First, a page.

Government health watchdog slams two care homes in Wembley

Pettsgrove Care Home, left, and Mosaic House, have both been told they require improvement (Pic cred

Pettsgrove Care Home, left, and Mosaic House, have both been told they require improvement (Pic credit: Adam thomas) - Credit: Archant

Two care homes in Wembley require improvement following on the spot inspections by government health watchdogs.

Pettsgrove Care Home, in Pettsgrove Avenue, and Mosaic House, in St Andrews Avenue, failed to pass all five criteria set by the Care Quality Commission (CQC) when it made an unannounced inspection in December and January, despite having passed all regulations when assessed earlier in the year.

Under CQC’s programmes of inspections, social care services are being given a ‘good’, ‘requires improvement’ or ‘inadequate’ rating according to whether they are safe, effective, caring, responsive and well led.

Pettsgrove Care Home, which accommodates a maximum of six people with learning difficulties, required improvement on three regulations, the report stated.

The care home still does not have a registered manager, but is being overseen by a service director, who is not registered with the CQC.

Although tenants were found to live in a safe and caring environment, the complaints procedure was not accessible to people using the service or their relatives and representatives.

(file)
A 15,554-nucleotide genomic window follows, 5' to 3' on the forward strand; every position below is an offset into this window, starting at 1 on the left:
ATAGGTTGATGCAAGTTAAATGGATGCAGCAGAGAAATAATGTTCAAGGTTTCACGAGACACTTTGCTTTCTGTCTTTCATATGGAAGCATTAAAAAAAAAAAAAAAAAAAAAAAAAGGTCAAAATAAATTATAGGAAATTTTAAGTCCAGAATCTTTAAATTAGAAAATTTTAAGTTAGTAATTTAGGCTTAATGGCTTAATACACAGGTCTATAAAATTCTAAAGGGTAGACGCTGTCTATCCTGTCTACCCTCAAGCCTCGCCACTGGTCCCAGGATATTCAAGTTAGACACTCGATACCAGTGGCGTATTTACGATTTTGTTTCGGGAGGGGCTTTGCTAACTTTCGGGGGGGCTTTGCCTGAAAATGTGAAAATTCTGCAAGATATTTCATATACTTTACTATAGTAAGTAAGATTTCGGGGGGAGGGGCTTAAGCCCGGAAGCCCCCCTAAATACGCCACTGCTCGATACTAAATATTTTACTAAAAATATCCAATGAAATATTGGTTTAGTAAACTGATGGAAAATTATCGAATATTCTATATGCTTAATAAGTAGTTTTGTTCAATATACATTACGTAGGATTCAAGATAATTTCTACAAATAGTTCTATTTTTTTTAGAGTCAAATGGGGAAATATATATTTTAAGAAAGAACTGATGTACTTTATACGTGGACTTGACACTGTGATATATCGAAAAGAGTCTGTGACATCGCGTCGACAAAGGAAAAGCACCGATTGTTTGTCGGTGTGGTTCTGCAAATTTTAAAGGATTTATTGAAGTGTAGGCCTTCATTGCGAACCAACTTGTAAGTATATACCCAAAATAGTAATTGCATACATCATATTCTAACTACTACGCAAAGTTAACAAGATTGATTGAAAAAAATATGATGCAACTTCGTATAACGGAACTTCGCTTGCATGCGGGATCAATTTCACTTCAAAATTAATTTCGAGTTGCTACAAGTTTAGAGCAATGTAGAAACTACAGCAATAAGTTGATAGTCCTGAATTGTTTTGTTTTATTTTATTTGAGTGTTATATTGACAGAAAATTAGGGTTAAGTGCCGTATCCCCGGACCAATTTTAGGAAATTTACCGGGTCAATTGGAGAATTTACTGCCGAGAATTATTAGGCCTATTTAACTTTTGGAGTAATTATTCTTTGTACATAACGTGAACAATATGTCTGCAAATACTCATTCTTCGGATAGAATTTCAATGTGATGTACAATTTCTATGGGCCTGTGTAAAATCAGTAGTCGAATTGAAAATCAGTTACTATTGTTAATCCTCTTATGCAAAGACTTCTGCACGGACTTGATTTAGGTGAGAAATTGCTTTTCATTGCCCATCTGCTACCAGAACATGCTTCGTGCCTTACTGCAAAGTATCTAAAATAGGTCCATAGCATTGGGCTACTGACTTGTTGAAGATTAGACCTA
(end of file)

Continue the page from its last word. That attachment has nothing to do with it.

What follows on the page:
In some cases care plan folders lacked details with inconsistencies in the contents, which they said “exposed people to the risk of being given the wrong care and treatment.”

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Inspectors also found a breach of the Health and Social Care Act as the “registered person had not protected people against the risks of inappropriate or unsafe care” with an effective operation of systems to assess and monitor the quality of services provided.

Mosaic House, which accommodates up to give people with mental health needs, was found to be safe, caring and well-led. It was rated as ‘Requires improvement’ for effectiveness and responsiveness.

Clients were not always involved in planning and agreeing their care, and the care plans were not always signed to confirm consent, the report said. Care plans lacked detail of how people should be guided and did not include guidance for staff on their role in the process.

However people did now how to make a complaint, even if sometimes they felt they weren’t being listened to.

Some staff training was also found to be out of date.

Divya Gandhi, director of First Choice Care, who overseas Mosaic House, said: “Mosaic has three green stars for good and two amber stars. We are not breaking any regulations, we have no requirement or action plans, it’s all recommendations but we are working on the issues and a couple of them we have acted on already, and the rest we are looking at the end of June. It’s work in progress.”

Sally Warren, CQC’s deputy chief inspector for adult social care, said:

“People are entitled to services which provide safe, effective, compassionate and high quality care.

“If we find that a service requires improvement, we will expect them to provide us with a full plan setting out how they will address the issue. We will share our findings with local commissioners, and we will return in due course to check that they have made the required improvements.

“Whenever we find a service to be Inadequate, we will consider taking further action on behalf of the people who use the service.”

Pettsgrove Care Home did not respond to our enquiries